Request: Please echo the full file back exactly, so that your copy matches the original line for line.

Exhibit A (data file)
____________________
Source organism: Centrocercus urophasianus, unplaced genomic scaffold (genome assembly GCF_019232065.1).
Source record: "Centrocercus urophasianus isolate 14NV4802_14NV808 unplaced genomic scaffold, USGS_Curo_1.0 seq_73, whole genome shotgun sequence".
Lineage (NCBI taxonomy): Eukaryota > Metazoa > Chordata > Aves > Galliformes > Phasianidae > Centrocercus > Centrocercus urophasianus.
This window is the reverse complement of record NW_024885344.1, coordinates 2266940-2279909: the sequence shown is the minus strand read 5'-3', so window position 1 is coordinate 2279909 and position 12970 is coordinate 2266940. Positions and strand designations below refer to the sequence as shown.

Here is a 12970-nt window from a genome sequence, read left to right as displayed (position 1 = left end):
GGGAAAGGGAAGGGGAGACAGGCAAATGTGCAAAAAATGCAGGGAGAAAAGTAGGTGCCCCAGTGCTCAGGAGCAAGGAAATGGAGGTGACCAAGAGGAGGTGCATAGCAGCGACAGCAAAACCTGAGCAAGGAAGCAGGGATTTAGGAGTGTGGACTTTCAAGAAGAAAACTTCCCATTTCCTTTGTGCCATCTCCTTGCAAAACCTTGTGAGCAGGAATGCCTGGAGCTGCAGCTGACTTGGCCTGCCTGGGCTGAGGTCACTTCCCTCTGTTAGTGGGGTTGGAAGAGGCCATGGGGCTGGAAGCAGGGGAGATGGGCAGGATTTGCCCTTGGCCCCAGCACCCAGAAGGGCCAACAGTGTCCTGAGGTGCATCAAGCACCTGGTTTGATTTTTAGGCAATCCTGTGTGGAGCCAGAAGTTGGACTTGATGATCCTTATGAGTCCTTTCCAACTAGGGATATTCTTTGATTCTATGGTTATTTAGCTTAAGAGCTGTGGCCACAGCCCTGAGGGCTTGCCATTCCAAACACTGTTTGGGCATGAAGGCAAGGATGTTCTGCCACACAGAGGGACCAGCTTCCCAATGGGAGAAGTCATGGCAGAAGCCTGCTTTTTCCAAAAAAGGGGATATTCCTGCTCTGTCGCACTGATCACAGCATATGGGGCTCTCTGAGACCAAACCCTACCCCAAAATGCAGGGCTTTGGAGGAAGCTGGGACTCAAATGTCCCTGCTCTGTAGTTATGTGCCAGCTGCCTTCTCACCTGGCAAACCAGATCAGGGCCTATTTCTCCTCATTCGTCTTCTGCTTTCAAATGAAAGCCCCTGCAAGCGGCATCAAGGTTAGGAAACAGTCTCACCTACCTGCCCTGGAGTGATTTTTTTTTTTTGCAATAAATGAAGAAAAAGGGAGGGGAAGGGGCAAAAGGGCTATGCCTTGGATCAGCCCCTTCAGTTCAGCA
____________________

Source organism: Centrocercus urophasianus, unplaced genomic scaffold (genome assembly GCF_019232065.1).
Source record: "Centrocercus urophasianus isolate 14NV4802_14NV808 unplaced genomic scaffold, USGS_Curo_1.0 seq_73, whole genome shotgun sequence".
Lineage (NCBI taxonomy): Eukaryota > Metazoa > Chordata > Aves > Galliformes > Phasianidae > Centrocercus > Centrocercus urophasianus.
This window is the reverse complement of record NW_024885344.1, coordinates 2266940-2279909: the sequence shown is the minus strand read 5'-3', so window position 1 is coordinate 2279909 and position 12970 is coordinate 2266940. Positions and strand designations below refer to the sequence as shown.

Here is a 12970-nt window from a genome sequence, read left to right as displayed (position 1 = left end):
GGGAAAGGGAAGGGGAGACAGGCAAATGTGCAAAAAATGCAGGGAGAAAAGTAGGTGCCCCAGTGCTCAGGAGCAAGGAAATGGAGGTGACCAAGAGGAGGTGCATAGCAGCGACAGCAAAACCTGAGCAAGGAAGCAGGGATTTAGGAGTGTGGACTTTCAAGAAGAAAACTTCCCATTTCCTTTGTGCCATCTCCTTGCAAAACCTTGTGAGCAGGAATGCCTGGAGCTGCAGCTGACTTGGCCTGCCTGGGCTGAGGTCACTTCCCTCTGTTAGTGGGGTTGGAAGAGGCCATGGGGCTGGAAGCAGGGGAGATGGGCAGGATTTGCCCTTGGCCCCAGCACCCAGAAGGGCCAACAGTGTCCTGAGGTGCATCAAGCACCTGGTTTGATTTTTAGGCAATCCTGTGTGGAGCCAGAAGTTGGACTTGATGATCCTTATGAGTCCTTTCCAACTAGGGATATTCTTTGATTCTATGGTTATTTAGCTTAAGAGCTGTGGCCACAGCCCTGAGGGCTTGCCATTCCAAACACTGTTTGGGCATGAAGGCAAGGATGTTCTGCCACACAGAGGGACCAGCTTCCCAATGGGAGAAGTCATGGCAGAAGCCTGCTTTTTCCAAAAAAGGGGATATTCCTGCTCTGTCGCACTGATCACAGCATATGGGGCTCTCTGAGACCAAACCCTACCCCAAAATGCAGGGCTTTGGAGGAAGCTGGGACTCAAATGTCCCTGCTCTGTAGTTATGTGCCAGCTGCCTTCTCACCTGGCAAACCAGATCAGGGCCTATTTCTCCTCATTCGTCTTCTGCTTTCAAATGAAAGCCCCTGCAAGCGGCATCAAGGTTAGGAAACAGTCTCACCTACCTGCCCTGGAGTGATTTTTTTTTTTTGCAATAAATGAAGAAAAAGGGAGGGGAAGGGGCAAAAGGGCTATGCCTTGGATCAGCCCCTTCAGTTCAGCA